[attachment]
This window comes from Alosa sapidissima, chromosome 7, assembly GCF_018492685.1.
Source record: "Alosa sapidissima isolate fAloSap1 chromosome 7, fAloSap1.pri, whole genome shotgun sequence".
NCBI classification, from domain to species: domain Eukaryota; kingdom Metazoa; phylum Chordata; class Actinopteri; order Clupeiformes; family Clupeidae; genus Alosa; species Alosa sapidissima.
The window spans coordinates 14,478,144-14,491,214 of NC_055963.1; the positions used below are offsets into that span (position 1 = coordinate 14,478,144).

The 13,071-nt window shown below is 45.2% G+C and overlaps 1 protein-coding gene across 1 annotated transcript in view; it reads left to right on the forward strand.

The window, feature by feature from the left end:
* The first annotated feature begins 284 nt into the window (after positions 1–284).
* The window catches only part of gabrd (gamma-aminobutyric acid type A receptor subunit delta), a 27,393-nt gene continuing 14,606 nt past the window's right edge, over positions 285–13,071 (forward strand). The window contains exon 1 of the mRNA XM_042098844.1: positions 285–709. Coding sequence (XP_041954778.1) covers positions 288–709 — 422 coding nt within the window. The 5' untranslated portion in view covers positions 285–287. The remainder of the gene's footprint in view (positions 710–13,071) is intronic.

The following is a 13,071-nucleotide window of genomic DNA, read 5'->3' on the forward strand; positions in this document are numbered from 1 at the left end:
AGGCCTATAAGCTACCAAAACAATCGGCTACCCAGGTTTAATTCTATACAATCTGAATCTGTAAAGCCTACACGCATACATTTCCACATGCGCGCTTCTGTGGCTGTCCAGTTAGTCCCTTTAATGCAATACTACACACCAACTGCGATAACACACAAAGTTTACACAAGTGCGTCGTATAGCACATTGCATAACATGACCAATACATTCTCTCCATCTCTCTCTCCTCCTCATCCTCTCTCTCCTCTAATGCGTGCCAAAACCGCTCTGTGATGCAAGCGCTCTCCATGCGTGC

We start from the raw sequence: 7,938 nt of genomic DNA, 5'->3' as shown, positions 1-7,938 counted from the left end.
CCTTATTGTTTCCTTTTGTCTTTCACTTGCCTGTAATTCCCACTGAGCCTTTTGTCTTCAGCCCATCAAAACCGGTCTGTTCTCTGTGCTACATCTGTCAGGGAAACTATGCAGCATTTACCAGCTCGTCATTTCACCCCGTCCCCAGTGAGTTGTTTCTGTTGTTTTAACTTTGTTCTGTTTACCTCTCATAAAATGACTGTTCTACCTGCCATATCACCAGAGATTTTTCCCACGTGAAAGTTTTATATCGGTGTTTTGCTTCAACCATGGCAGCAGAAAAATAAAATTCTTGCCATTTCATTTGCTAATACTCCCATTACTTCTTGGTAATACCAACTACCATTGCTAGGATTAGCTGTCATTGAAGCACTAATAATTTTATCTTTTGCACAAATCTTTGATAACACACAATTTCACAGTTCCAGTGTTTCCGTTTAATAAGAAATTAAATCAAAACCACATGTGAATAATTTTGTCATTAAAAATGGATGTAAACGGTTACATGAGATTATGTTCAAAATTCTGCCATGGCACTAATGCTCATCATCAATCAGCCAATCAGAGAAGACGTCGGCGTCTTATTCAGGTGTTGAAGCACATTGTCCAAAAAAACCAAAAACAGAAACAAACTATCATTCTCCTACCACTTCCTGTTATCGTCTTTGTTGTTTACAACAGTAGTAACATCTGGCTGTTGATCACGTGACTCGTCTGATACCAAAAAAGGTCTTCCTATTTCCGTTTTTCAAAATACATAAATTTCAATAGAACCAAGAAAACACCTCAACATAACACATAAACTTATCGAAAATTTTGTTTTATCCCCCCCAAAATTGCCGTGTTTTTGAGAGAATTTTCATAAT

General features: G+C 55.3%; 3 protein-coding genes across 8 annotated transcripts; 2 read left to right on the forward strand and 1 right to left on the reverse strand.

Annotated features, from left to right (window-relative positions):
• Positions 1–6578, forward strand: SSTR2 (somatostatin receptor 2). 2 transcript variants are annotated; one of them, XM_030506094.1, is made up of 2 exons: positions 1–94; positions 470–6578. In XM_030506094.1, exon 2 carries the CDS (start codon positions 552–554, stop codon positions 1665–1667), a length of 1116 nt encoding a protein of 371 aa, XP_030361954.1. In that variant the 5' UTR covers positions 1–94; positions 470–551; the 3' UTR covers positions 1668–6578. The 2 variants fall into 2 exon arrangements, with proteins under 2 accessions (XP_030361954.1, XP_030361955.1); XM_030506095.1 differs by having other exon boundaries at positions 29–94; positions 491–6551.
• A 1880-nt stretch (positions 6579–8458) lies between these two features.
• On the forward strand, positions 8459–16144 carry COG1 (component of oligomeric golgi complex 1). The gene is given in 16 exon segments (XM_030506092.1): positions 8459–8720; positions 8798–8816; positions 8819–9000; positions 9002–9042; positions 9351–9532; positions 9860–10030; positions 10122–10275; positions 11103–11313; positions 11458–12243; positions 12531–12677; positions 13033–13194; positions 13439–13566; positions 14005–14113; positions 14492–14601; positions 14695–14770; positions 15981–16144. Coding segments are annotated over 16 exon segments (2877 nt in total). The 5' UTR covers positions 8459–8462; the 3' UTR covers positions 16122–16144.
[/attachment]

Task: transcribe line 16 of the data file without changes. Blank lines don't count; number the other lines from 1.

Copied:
• A 1880-nt stretch (positions 6579–8458) lies between these two features.